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Microglia’s Role in Autism and Alzheimer’s

Microglia are cells known as the “macrophages of the brain;” they degrade neuronal debris and dead or impaired neurons to maintain the health of the CNS. Previously thought to have this one-dimensional function, microglia are now shown to be implicated in the development of different neurodevelopmental and neurodegenerative diseases, such as Autism Spectrum Disorder (ASD) and Alzheimer’s Disease (AD), respectively. To understand their relationship in ASD and AD, it is essential to first understand their physiological role in the brain. 

Microglia play four essential roles in the CNS; they survey and monitor through phagocytosis, synaptic pruning, programmed cell death, and neuronal plasticity. This means the growth and death of brain cells is heavily controlled by microglia. For example, mouse models show that during the critical period of development, microglial lysosomes contained pre- and postsynaptic structures. Aberrant synaptic pruning is one manifestation of ASD. Additionally, changes in microglial number or function during development can lead to aberrant neuroplasticity in adulthood, which affects long-term potentiation (how we learn) and other memory pathways. Studies show that patients with autism have aberrant microglial number and function in the dorsolateral prefrontal cortex that controls executive function. 

Some individuals with autism have different expressions of microglia-related genes, like markers related to inflammation. This is significant since a phenotype of ASD is neuroinflammation and increased white brain matter tracks. Microglia impact inflammatory cytokines and molecules—such as interleukins or TNF—that affect synaptic plasticity, which can lead to the altered pruning of cortical synapses of ASD. An interesting finding included in this study is that there are sex differences in microglia function. A limitation that other studies intend to reveal is whether or not aberrant microglia is a cause or effect of the onset of ASD.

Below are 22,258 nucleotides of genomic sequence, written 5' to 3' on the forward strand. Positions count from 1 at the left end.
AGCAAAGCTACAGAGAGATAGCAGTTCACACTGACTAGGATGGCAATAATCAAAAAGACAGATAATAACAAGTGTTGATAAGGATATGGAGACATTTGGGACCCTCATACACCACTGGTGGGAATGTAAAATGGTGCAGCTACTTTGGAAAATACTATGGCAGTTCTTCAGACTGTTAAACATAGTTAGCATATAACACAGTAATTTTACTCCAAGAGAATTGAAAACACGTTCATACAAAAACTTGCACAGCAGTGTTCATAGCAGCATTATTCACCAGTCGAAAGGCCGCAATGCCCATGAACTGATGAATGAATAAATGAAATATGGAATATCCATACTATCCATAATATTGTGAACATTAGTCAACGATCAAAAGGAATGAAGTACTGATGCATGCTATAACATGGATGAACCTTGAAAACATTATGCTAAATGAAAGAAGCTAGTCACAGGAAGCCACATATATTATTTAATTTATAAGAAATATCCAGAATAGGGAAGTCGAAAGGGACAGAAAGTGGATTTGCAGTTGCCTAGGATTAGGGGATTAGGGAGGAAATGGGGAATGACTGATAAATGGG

The same pathways that cause excess synaptic pruning can occur in AD patients and lead to common markers of dementia, like behavioural and cognitive dysfunction. Other factors such as comorbid depression in those with ASD and AD can also contribute to executive function declines, but not the visuospatial and verbal memory. It is important to understand the role of microglia in neurodevelopmental and neurodegenerative diseases since its pathways and relationship with other biomarkers—like soluble TREM2 or complement components in cerebrospinal fluid—can be used to detect at-risk individuals much earlier than if just observing symptomatic neuronal dysfunction itself. In the future, we should shift from using mouse models to investing in human induced pluripotent stem cell (iPSCs) microglia in order to determine the actual clinical therapeutic results of our findings.

Salter, M. W., & Stevens, B. (2017). Microglia emerge as central players in brain disease. Nature Medicine, 23(9), 1018–1027.

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